Today in Apple history: CEO Michael Spindler denies Apple is a ‘lame duck’

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Apple CEO Michael Spindler headed the company during trying times in the 1990s.
Apple faced big challenges during the Michael Spindler era.
Photo: Ste Smith/Cult of Mac

October 3: Today in Apple history: CEO Michael Spindler denies Apple is a 'lame-duck company' October 3, 1994: Apple CEO Michael Spindler reassures the world that Apple “is not a lame-duck company.”

Why would anyone suspect that it is? The answer lies in Apple’s collapsing Mac sales, massive layoffs and a $188 million quarterly loss. At 15 months into his stint as CEO, Spindler wants to reassure everyone that the worst is over.

Sadly, things will decline further before they start to turn around.

Today in Apple history: IBM and Apple shake and make up

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Steve Jobs and IBM
At one time, an Apple and IBM deal sounded impossible.
Photo: Andy Hertzfield

October 2: Today in Apple history: IBM and Apple shake and make up October 2, 1991: As the Cold War comes to an end, hell freezes over a second time as Apple and IBM agree to put aside their differences.

Having been bitter rivals for the past decade, the two tech giants host a press conference at the Fairmont hotel in San Francisco to unveil their new partnership. “We want to be a major player in the computer industry,” Apple CEO John Sculley says. “The only way to do that is to work with another major player.”

Today in Apple history: Macs get that iSyncing feeling

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iSync was a killer app for its time.
iSync was a killer app for its time.
Photo: Apple

September 30: Today in Apple history: Apple introduces iSync, letting Macs sync to cellphones and iPods September 30, 2002: Apple introduces iSync, a tool that lets Mac users synchronize their address books and calendars with their cellphones, iPods and Palm OS-compatible handheld organizers via Bluetooth.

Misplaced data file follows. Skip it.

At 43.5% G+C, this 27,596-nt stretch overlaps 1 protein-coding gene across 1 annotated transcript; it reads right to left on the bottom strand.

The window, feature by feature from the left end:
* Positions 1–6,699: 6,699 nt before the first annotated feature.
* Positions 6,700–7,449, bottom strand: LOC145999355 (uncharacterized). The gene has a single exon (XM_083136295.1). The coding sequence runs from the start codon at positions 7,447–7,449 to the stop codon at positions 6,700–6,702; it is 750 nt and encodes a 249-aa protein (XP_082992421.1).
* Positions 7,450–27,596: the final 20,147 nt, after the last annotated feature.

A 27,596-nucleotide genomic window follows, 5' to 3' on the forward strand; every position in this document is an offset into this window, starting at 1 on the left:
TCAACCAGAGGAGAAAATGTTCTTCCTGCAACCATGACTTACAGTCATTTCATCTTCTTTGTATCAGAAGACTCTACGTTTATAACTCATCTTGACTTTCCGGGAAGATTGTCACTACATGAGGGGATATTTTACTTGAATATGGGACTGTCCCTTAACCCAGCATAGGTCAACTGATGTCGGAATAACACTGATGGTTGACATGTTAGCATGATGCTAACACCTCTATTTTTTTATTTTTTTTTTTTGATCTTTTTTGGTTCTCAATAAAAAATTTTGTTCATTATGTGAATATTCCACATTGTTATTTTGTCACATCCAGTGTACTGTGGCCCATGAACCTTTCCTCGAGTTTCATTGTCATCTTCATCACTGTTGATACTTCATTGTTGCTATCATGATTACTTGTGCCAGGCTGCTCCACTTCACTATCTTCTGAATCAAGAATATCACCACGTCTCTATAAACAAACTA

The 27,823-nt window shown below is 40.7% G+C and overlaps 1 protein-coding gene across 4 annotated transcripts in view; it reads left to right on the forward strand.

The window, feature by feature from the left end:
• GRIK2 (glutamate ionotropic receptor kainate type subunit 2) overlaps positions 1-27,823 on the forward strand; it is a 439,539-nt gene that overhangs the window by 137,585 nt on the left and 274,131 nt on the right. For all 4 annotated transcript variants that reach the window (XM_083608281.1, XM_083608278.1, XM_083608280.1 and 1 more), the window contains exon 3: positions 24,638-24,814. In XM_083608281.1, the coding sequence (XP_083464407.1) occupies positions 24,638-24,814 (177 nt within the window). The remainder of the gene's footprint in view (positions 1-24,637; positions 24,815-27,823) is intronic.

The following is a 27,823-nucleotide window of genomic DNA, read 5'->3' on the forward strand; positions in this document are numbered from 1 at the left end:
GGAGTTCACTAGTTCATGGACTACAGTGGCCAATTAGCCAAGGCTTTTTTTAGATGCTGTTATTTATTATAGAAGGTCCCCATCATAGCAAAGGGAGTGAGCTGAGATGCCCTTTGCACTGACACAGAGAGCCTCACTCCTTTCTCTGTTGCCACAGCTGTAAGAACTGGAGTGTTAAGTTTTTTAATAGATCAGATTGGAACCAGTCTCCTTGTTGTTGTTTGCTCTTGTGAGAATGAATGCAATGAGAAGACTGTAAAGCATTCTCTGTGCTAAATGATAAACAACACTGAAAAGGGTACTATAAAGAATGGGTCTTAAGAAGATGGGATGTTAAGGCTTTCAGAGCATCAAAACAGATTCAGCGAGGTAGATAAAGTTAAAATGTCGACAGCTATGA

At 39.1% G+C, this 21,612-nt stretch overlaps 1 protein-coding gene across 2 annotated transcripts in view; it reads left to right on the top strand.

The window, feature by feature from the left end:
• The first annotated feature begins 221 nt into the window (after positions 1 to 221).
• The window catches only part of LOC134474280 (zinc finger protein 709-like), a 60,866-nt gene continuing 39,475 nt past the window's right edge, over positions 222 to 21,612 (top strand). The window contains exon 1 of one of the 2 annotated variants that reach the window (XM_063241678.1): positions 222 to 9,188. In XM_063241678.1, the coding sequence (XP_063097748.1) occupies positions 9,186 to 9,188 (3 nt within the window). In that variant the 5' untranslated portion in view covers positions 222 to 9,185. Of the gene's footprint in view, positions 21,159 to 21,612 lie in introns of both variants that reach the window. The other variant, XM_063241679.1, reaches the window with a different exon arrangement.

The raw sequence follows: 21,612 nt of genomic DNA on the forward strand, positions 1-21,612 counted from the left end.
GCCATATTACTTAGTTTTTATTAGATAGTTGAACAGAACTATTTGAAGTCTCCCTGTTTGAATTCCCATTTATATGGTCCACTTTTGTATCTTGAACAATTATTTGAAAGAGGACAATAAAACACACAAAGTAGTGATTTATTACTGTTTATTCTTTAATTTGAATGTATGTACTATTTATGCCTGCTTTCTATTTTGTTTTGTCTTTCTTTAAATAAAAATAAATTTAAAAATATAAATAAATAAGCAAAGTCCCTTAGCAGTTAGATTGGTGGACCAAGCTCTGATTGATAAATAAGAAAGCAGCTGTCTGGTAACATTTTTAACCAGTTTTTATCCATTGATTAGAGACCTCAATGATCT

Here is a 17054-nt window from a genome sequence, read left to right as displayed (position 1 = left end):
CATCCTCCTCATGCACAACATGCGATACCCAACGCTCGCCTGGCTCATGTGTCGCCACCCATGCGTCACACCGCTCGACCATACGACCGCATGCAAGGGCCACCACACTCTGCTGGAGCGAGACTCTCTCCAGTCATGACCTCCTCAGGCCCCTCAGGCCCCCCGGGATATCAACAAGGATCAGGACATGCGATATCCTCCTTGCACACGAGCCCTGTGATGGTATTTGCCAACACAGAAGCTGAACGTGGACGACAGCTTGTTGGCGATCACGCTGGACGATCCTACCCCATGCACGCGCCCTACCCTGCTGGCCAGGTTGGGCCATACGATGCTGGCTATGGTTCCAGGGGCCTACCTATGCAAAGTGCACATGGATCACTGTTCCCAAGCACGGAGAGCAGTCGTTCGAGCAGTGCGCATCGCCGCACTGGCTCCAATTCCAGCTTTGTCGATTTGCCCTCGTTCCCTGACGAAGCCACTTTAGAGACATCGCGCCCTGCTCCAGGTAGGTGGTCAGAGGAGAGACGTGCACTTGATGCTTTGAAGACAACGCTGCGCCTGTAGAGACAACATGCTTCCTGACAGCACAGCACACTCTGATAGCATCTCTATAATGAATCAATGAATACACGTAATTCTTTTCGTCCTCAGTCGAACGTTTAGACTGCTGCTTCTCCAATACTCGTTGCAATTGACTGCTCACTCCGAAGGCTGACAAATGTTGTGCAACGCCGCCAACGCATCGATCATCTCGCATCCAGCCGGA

It represents a big leap forward in the ability of computers and mobile devices to talk with one another. And it hints at some of Apple’s later advances.

Today in Apple history: Logic Pro 7 shows Apple is still serious about creatives

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Logic Pro 7 was a great music creation tool for Apple fans.
Logic Pro 7 was a great music creation tool for Apple fans.
Photo: Ste Smith/Cult of Mac

September 29: Today in Apple history: Logic Pro 7 launch shows Apple is still serious about creatives September 29, 2004: Apple debuts Logic Pro 7, its pro-grade music creation and audio production software. The update brings new tools and a streamlined interface in line with other Apple software.

Coming off the success of the iPod and iTunes Music Store, the Logic Pro 7 launch — alongside its stripped-down sibling, Logic Express 7 — serves as a reminder of Apple’s dominance in music tech, for consumers and professionals alike.

Today in Apple history: Steve Jobs and Jef Raskin clash over the Mac

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Apple Mac
The war over the Macintosh's soul started on this day in 1979.
Photo: Apple

September 27: Today in Apple history: Steve Jobs and Jef Raskin clash over the Mac September 27, 1979: Years before the Macintosh will ship, Steve Jobs and Jef Raskin clash for the first time over the direction of the Macintosh R&D project.

Raskin, the founder of the Macintosh project, wants a computer that’s going to be affordable to everyone. Jobs wants a computer that’s going to be the best, regardless of price.